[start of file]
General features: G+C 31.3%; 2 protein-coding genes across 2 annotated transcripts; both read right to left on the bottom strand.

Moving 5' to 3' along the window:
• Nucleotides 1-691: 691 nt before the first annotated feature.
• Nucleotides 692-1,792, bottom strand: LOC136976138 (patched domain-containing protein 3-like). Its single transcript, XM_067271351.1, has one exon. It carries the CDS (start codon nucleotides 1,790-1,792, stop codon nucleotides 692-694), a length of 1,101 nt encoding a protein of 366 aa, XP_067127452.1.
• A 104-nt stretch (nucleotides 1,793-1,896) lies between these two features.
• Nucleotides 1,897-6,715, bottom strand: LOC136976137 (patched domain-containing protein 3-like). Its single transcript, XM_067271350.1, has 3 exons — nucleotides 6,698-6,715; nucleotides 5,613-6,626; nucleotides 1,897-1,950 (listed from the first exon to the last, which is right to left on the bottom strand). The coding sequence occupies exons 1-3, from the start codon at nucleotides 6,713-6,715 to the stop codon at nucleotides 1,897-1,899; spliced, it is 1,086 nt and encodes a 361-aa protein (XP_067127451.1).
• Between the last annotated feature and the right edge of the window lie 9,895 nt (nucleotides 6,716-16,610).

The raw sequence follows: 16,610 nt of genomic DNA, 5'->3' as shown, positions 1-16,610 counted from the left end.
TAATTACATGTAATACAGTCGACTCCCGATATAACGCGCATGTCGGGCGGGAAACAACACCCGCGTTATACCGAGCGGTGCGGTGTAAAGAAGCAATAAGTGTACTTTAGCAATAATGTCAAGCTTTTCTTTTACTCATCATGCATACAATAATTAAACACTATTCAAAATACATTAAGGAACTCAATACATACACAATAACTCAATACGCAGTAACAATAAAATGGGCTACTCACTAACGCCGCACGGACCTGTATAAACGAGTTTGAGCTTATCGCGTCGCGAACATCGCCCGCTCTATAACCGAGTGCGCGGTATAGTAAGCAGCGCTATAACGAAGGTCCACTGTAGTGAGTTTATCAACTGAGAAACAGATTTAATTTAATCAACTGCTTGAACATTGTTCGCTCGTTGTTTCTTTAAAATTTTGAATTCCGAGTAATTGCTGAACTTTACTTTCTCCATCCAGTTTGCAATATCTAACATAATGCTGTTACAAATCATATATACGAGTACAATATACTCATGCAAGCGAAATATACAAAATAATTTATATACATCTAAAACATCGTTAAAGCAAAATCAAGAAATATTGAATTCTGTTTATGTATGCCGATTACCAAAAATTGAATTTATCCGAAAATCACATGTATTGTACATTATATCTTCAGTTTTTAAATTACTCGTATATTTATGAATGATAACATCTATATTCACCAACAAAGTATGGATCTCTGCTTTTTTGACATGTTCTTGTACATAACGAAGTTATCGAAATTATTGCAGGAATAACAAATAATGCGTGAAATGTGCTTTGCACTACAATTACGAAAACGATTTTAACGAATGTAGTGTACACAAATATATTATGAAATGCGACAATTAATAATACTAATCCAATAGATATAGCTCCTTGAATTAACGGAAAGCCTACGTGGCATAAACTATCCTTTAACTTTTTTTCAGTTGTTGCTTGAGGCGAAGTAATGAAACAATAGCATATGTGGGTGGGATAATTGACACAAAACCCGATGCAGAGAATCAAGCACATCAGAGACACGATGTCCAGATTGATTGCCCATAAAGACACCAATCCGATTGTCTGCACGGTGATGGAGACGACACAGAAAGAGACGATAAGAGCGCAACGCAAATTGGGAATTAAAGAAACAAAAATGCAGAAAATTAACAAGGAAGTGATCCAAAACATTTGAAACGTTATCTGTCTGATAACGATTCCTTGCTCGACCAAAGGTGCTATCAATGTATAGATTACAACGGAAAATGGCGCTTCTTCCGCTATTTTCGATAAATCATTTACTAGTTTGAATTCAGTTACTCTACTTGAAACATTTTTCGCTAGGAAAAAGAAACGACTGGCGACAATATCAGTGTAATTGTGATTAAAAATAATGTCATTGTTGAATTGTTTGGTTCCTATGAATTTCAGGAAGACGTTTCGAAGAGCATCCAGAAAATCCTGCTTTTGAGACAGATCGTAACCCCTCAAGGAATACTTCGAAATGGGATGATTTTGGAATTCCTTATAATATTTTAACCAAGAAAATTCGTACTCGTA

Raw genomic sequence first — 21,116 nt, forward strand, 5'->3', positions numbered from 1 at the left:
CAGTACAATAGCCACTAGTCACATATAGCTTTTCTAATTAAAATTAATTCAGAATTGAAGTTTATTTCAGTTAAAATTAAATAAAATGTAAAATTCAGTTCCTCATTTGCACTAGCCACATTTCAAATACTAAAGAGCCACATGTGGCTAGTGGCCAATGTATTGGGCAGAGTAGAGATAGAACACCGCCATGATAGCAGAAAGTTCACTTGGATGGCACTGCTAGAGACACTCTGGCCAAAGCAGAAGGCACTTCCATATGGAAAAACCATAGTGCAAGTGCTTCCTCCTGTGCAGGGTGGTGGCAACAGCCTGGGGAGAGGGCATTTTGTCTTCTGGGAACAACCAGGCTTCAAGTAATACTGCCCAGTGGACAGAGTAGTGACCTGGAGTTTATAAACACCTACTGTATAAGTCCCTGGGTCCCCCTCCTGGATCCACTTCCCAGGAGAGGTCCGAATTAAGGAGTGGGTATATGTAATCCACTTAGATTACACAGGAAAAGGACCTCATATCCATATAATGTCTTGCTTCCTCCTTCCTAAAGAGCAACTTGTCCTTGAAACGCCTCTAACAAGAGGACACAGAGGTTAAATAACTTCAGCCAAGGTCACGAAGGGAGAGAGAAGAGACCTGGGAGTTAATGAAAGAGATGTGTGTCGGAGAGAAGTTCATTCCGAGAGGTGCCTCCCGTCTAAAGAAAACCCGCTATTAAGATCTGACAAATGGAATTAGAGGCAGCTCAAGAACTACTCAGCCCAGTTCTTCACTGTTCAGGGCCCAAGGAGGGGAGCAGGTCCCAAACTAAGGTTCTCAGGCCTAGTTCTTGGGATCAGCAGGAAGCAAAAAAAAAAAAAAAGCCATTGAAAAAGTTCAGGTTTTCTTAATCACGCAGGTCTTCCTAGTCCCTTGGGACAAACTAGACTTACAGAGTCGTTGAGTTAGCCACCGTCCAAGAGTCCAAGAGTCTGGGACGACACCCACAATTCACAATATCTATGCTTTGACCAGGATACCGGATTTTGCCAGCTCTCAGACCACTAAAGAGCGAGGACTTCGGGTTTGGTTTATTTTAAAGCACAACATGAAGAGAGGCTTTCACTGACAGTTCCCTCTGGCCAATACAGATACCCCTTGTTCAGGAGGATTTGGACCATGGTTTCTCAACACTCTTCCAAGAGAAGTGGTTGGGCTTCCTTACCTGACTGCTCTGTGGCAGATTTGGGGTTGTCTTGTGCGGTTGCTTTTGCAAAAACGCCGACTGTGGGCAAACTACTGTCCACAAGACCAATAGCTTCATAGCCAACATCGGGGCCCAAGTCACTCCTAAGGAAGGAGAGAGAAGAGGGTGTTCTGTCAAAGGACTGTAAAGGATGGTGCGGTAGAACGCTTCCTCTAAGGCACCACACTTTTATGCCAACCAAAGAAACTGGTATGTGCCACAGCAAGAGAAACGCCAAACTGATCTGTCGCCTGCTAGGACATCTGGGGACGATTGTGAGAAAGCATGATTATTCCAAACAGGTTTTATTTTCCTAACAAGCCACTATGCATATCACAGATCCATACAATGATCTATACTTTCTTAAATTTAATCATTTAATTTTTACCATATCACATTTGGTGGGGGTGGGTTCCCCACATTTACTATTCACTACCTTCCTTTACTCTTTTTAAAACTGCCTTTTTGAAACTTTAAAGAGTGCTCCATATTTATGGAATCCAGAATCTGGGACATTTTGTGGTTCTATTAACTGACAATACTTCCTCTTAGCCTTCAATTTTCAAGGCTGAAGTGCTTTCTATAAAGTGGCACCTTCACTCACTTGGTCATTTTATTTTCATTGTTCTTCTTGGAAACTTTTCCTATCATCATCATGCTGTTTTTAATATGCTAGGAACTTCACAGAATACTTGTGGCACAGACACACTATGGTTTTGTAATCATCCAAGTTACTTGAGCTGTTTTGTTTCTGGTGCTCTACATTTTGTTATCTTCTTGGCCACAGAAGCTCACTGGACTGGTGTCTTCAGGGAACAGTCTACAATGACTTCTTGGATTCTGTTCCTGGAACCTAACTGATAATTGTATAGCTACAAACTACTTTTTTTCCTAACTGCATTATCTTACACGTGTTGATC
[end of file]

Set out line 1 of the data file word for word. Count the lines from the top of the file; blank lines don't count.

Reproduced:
General features: G+C 31.3%; 2 protein-coding genes across 2 annotated transcripts; both read right to left on the bottom strand.